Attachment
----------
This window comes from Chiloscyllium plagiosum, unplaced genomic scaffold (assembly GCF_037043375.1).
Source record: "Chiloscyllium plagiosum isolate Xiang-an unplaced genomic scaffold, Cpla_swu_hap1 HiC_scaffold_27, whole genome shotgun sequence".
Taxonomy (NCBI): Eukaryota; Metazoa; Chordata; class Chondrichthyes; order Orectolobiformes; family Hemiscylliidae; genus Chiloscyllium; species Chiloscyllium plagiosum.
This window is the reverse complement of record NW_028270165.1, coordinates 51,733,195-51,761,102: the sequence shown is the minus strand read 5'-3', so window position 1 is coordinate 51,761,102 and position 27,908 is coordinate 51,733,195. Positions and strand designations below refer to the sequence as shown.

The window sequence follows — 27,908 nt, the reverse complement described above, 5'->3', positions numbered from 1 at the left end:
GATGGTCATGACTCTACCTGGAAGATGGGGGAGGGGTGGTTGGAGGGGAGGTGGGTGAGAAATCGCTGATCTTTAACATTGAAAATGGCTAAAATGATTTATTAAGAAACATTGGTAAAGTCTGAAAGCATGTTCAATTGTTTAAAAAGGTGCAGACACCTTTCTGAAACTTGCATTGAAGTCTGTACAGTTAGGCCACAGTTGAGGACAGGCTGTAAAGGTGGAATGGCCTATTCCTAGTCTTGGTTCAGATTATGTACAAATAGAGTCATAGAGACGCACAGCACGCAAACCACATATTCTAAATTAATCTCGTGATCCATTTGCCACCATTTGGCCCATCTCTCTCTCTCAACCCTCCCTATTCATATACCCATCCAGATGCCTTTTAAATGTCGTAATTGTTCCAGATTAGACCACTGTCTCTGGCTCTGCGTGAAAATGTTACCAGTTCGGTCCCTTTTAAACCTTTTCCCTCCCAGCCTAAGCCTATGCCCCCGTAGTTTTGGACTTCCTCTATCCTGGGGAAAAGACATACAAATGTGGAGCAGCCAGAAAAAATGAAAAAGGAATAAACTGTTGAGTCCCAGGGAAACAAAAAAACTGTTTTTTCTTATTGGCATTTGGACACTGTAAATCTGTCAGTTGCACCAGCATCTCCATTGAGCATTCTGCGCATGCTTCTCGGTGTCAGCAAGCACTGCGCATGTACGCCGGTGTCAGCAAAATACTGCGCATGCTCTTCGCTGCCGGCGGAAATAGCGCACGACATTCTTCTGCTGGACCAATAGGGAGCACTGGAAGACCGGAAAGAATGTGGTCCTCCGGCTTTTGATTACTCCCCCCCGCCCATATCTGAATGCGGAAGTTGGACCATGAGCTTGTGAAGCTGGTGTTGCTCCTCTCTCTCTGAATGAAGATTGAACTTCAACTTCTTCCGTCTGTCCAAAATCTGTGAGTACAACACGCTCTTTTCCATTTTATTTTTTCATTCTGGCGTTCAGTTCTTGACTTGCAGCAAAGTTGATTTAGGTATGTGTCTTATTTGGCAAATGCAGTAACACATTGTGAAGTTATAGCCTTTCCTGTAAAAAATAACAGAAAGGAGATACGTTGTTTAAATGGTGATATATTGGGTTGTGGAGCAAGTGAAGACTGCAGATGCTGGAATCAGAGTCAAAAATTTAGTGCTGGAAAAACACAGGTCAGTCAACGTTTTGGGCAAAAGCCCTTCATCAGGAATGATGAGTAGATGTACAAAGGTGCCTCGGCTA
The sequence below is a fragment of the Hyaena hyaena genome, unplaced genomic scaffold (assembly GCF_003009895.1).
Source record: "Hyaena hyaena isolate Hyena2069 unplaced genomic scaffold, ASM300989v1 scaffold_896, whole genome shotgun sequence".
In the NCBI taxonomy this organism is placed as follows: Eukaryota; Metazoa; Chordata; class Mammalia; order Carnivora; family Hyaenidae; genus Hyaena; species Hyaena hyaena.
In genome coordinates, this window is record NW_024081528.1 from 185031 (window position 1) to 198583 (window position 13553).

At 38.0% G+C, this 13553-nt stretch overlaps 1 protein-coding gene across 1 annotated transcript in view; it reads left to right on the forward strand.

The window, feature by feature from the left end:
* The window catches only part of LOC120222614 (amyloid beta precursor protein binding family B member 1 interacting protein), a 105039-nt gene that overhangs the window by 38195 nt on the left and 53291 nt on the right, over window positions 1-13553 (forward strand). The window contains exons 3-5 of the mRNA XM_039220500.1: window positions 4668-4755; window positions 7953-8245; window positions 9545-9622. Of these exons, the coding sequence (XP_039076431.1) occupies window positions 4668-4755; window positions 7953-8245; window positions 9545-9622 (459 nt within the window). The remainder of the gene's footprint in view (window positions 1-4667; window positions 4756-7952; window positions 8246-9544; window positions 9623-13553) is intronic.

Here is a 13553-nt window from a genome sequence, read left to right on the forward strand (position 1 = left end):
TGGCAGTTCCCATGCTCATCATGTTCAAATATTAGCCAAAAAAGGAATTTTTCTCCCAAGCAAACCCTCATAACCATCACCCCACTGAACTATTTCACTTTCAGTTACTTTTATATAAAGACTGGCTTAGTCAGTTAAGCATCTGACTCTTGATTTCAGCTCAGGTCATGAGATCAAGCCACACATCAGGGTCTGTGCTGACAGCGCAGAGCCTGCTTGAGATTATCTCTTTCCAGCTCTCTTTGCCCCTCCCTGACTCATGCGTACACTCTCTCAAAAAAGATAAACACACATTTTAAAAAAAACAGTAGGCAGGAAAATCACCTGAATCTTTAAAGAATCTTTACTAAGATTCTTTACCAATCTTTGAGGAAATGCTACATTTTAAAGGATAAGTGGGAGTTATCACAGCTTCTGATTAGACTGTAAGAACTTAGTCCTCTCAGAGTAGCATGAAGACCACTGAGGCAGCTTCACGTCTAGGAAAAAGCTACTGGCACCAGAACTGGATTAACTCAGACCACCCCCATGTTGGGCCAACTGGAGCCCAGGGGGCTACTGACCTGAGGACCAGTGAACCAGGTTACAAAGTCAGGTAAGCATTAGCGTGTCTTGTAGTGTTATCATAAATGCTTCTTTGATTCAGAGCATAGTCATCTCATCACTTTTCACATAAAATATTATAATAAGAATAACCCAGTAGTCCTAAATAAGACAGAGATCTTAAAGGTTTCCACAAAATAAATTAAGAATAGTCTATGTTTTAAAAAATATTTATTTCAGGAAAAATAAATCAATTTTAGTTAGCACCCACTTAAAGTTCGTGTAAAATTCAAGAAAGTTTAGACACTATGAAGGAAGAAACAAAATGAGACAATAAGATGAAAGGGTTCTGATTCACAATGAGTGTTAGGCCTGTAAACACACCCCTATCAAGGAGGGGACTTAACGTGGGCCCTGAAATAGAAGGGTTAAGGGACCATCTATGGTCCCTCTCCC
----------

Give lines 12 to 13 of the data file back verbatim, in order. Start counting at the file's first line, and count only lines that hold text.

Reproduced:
The window, feature by feature from the left end:
* The window catches only part of LOC120222614 (amyloid beta precursor protein binding family B member 1 interacting protein), a 105039-nt gene that overhangs the window by 38195 nt on the left and 53291 nt on the right, over window positions 1-13553 (forward strand). The window contains exons 3-5 of the mRNA XM_039220500.1: window positions 4668-4755; window positions 7953-8245; window positions 9545-9622. Of these exons, the coding sequence (XP_039076431.1) occupies window positions 4668-4755; window positions 7953-8245; window positions 9545-9622 (459 nt within the window). The remainder of the gene's footprint in view (window positions 1-4667; window positions 4756-7952; window positions 8246-9544; window positions 9623-13553) is intronic.